Docs Still at Front Line in Detecting Bioterrorism


The last case occurred on Nov. 16, when a 94-year-old woman in Connecticut was admitted to hospital with fever, cough, and weakness. She died on Nov. 19 and her exposure was linked to cross-contamination from one or more of the suspect letters.

Was Experience the Best Teacher?

Whether all the lessons of those events have been learned is an open question.

Government officials, understandably, think the answer is yes. In an interview published by the Trust for America's Health, Dr. Anthony Fauci, director of the National Institute of Allergy and Infectious Diseases, argued that "today we are in a much better position" as a result of the broad response to the anthrax attacks.

He cited new bio-containment labs and bioterror research centers of excellence, better procurement for vaccines, drugs, and diagnostics that might be needed, and better coordination among the players.

Those "substantial and wise" investments were aimed at closing what Fauci called the two major gaps that existed a decade ago -- lack of basic and applied research into vaccines, diagnostics, and therapeutics and the absence of "a clear public health response system."

But, after 10 years and "a huge investment" in bioterrorism resources, the tripwire for another attack is still the same as it was, according to Dr. David Relman of Stanford University in Stanford, Calif.

Some "astute clinician" is going to pick up the first signs of any new attack, he told MedPage Today. And the only certainty is that "the next attack will not look like the last."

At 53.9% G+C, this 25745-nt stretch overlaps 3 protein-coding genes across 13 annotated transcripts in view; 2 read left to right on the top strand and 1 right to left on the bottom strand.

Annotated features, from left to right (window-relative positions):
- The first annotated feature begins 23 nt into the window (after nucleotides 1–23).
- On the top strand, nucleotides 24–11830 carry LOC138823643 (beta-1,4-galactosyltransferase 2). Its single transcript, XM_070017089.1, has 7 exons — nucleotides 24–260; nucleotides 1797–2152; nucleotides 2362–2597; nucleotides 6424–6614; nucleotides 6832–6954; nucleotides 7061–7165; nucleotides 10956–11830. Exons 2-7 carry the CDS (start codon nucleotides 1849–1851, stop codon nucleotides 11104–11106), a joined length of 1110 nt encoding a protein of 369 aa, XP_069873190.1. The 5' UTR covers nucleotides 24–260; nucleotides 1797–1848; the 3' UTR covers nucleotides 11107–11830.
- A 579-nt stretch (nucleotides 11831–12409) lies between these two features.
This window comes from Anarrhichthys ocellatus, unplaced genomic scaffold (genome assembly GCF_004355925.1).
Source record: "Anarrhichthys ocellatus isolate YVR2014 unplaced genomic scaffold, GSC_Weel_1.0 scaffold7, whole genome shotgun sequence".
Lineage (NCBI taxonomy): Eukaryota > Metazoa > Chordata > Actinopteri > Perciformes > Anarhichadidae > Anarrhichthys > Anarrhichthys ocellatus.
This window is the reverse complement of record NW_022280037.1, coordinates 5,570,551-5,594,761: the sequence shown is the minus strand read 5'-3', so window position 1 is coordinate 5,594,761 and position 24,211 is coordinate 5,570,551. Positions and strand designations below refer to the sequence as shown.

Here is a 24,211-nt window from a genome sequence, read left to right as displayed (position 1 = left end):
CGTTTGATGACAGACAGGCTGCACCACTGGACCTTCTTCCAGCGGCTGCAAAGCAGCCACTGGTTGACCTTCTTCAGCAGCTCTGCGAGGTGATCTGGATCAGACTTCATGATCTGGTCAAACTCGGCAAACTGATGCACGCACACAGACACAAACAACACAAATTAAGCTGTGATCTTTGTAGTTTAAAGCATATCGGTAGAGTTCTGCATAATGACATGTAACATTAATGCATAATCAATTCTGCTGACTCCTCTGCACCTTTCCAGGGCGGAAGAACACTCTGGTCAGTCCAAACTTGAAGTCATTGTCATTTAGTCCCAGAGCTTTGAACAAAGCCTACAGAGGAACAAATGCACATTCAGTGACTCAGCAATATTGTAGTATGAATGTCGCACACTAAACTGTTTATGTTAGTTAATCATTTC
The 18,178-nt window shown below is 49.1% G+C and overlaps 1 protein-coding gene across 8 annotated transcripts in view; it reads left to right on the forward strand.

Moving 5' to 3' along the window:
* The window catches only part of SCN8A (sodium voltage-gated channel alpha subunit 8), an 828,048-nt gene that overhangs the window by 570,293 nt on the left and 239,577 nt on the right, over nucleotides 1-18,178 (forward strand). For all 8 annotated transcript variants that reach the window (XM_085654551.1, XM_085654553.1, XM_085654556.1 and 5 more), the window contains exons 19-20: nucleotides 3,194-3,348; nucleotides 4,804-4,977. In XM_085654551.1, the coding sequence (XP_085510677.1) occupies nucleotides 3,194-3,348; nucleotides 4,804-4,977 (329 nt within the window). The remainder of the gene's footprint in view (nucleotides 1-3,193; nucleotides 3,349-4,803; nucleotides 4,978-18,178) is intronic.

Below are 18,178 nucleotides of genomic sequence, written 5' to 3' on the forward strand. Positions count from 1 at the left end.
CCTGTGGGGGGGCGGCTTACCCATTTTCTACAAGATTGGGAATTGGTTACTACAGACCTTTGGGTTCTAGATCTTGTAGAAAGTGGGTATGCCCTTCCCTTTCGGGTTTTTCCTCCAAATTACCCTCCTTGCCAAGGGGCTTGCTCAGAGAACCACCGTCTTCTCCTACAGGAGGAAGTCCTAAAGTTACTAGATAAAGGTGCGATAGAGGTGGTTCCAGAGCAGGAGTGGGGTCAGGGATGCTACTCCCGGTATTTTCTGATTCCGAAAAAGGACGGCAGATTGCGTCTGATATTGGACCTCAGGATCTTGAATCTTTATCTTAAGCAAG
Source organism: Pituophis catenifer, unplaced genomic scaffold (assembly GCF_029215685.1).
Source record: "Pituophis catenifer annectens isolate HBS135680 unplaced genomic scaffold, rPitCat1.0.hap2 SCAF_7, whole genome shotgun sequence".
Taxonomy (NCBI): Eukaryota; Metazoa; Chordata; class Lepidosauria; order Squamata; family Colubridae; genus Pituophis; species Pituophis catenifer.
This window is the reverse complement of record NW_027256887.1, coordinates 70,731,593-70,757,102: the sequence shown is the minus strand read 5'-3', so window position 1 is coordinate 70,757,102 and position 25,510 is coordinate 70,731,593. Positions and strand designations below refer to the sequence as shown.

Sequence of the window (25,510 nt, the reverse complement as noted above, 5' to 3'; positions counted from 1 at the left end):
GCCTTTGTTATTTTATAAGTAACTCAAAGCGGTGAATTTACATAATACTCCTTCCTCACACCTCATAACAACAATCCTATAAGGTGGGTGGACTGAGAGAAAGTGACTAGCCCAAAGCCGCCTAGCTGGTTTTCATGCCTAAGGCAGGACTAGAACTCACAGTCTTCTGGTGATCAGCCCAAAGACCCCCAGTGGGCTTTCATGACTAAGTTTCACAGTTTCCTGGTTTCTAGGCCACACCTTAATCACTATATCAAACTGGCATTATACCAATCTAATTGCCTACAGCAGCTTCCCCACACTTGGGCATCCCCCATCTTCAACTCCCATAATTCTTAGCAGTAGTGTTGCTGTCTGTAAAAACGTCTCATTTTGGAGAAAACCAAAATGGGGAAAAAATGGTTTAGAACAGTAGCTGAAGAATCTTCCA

Are doctors ready for that?

The View from the Trenches

Those in the infectious disease field are highly aware of their role as a "biosensor," according to Dr. Peggy Neill of Brown University in Providence, R.I. But for doctors in other fields, consciousness of the issue has "probably somewhat receded," she told MedPage Today.

A challenge, she said, is sustaining "interest and expertise among very different groups of clinicians and I don't think we yet quite have an answer to that."

Investment in new reference labs and in surveillance systems is useful and important, Neill noted. "The testing network is much, much better than it was before," she said.

But the major gap is that it is still not possible to say -- on any given day on a real-time basis -- how many cases of botulism or pneumonia or unexplained rash are in hospitals around the nation, she said.

In a retrospective article in Annals of Internal Medicine, Bush and co-author Maria Perez, MD, also of JFK Medical Center, argued that "many aspects of the 2001 anthrax attacks went well."

Specifically, the pathogen was quickly identified, post-exposure prophylaxis was successfully deployed, rapid diagnosis and multi-disciplinary care reduced mortality compared with historical rates, and both medical personnel and lay volunteers leapt unto the breach "during a time of fear and uncertainty."

On the other hand, knowledge about anthrax was outdated and inaccurate, vaccine administration was confused and delayed, and there was considerable hoarding of antibiotics.

Perhaps most important, Bush and Perez argued, established "syndromic surveillance systems" failed to pick up the attack, although several cases already existed by the time Stevens walked into the ER.

Bush told MedPage Today that syndromic surveillance is never going to be enough. By the time the data is collated and someone notices a pattern that indicates bioterrorism, "you're way behind the curve."

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